Tendulkar said: “Investing in Early Child Development is one of the best investments a country can make to boost economic growth, promote peaceful and sustainable societies, and eliminate extreme poverty and inequality.
Legendary batsman Sachin Tendulkar was confident India would move from a “global powerhouse” to becoming “the undoubted superpower” by 2050 with the country investing in Early Child Development.
Talking on Thursday to celebrate India’s 72 years of independence, Tendulkar said: “Investing in Early Child Development is one of the best investments a country can make to boost economic growth, promote peaceful and sustainable societies, and eliminate extreme poverty and inequality.
“By having our children eat the correct food, learn new things through playing, and receiving limitless love from both parents — we can shape the future of India positively. We can make our country the undoubted superpower by 2050.”
Tendulkar said that through his role in UNICEF, he has become more aware of the “social, cultural and economic impacts of Early Childhood Development” and that a child starts to learn not only by spending time with parents but also from the mother’s womb. He added that for the brain to develop, “a child must grow up in a safe and loving environment, be fed on the right nutrition and get a positive stimulus from parents and caregivers”.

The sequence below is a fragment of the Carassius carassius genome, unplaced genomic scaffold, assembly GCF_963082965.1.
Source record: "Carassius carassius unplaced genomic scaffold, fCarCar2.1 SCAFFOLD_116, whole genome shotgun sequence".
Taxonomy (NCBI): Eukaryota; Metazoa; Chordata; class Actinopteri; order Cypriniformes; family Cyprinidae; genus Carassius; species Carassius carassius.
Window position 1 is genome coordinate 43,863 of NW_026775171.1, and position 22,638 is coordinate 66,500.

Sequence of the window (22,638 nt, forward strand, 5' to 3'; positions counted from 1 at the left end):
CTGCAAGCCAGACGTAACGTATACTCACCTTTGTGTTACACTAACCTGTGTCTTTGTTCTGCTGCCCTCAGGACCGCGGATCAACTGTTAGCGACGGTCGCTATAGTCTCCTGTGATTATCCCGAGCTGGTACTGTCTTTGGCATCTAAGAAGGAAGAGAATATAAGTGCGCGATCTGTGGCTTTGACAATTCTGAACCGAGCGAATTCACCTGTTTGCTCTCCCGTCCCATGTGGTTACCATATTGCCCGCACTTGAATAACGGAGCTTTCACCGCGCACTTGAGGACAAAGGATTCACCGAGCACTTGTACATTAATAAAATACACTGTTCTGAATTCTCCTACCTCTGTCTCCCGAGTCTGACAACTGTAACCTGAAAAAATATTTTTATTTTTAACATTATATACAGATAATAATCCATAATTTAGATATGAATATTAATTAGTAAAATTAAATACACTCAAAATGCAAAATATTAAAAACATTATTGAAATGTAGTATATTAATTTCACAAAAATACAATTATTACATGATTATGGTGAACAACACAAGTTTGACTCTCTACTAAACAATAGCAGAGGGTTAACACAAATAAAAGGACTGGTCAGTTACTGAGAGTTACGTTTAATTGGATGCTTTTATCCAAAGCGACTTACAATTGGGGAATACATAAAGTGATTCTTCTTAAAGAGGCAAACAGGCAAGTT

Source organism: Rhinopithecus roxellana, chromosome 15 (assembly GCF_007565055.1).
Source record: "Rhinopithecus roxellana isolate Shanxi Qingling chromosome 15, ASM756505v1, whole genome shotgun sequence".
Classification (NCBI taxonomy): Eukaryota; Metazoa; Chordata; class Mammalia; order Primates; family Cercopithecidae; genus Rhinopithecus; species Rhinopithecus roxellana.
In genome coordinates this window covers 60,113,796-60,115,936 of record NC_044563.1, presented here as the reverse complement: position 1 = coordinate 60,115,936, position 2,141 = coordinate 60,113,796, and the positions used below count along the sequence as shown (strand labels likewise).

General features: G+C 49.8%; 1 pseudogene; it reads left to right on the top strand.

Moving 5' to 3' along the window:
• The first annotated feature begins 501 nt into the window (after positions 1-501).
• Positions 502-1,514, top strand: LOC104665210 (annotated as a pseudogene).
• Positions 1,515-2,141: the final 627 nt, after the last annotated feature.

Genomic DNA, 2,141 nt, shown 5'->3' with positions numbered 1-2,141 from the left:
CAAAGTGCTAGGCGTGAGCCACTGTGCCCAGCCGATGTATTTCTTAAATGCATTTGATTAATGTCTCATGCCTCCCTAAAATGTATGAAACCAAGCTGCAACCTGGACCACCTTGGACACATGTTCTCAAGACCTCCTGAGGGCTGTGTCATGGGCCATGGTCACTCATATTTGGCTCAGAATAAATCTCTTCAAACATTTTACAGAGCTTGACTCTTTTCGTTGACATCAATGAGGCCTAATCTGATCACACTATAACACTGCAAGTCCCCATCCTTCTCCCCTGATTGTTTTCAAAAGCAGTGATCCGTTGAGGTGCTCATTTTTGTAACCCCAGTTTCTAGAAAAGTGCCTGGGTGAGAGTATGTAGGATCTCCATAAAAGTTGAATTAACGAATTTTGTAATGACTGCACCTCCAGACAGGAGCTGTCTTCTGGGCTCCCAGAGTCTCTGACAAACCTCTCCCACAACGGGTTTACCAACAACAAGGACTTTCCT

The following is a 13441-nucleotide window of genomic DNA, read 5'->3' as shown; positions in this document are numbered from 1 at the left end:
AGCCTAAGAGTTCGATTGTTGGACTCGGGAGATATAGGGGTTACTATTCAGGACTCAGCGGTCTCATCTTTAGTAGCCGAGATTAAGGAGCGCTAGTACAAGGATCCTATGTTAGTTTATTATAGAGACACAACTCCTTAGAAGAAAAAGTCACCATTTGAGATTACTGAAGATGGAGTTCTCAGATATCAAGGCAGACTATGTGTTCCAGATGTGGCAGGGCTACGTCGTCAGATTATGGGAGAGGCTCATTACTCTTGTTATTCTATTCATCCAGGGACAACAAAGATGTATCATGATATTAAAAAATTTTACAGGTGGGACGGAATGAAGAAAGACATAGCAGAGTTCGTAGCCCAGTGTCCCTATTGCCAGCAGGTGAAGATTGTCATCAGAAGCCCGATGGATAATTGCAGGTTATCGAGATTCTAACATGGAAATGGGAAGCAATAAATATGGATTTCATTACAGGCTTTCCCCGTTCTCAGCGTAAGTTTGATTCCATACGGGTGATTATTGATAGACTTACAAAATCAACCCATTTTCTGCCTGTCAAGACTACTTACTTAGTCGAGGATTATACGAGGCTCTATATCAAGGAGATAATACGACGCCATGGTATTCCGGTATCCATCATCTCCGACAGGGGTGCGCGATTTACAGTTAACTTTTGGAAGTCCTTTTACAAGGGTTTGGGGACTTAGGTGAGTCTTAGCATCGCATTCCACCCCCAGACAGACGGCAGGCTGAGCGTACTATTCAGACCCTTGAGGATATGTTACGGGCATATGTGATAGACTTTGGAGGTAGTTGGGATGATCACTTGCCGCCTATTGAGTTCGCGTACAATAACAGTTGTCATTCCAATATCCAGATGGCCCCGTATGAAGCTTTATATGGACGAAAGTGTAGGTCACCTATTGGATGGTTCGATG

He added: “A baby’s brain growth starts right from the prenatal stage, and 80% of it gets developed by the age of two. The time parents spend with the baby, and the way it is spent, therefore set the path for how the baby’s adulthood shapes up. A practice dating back several thousands of years in our culture is ‘Garbh Sanskar’ — which means ‘educating the foetus in the womb’.”
The 46-year-old former India captain spoke from his personal experience, having been brought up in a caring manner by his parents and siblings, encouraging him to focus on his chosen sport, cricket.
Tendulkar said: “An important aspect of rearing a child is equal parenting. Children need the love and affection of a father as much as that of a mother. Evidence suggests that a father’s participation from the early stages of parenting has an overall positive impact on the child. Not just that, the mother’s well-being is also taken care of, by ensuring that she is not disproportionately burdened.”
Like in cricket, Tendulkar said that “rotating strike between partners is as important in rearing a child”. He also spoke about the importance of bringing up a child in a peaceful environment. “Violence and abuse hamper a child’s morale and have a long-standing impact on his or her psychological development,” he said while also stressing the importance of giving children access to “clean drinking water, good sanitation practices and timely vaccinations” to ensure that the child doesn’t fall prey to diseases like malaria and diarrhoea.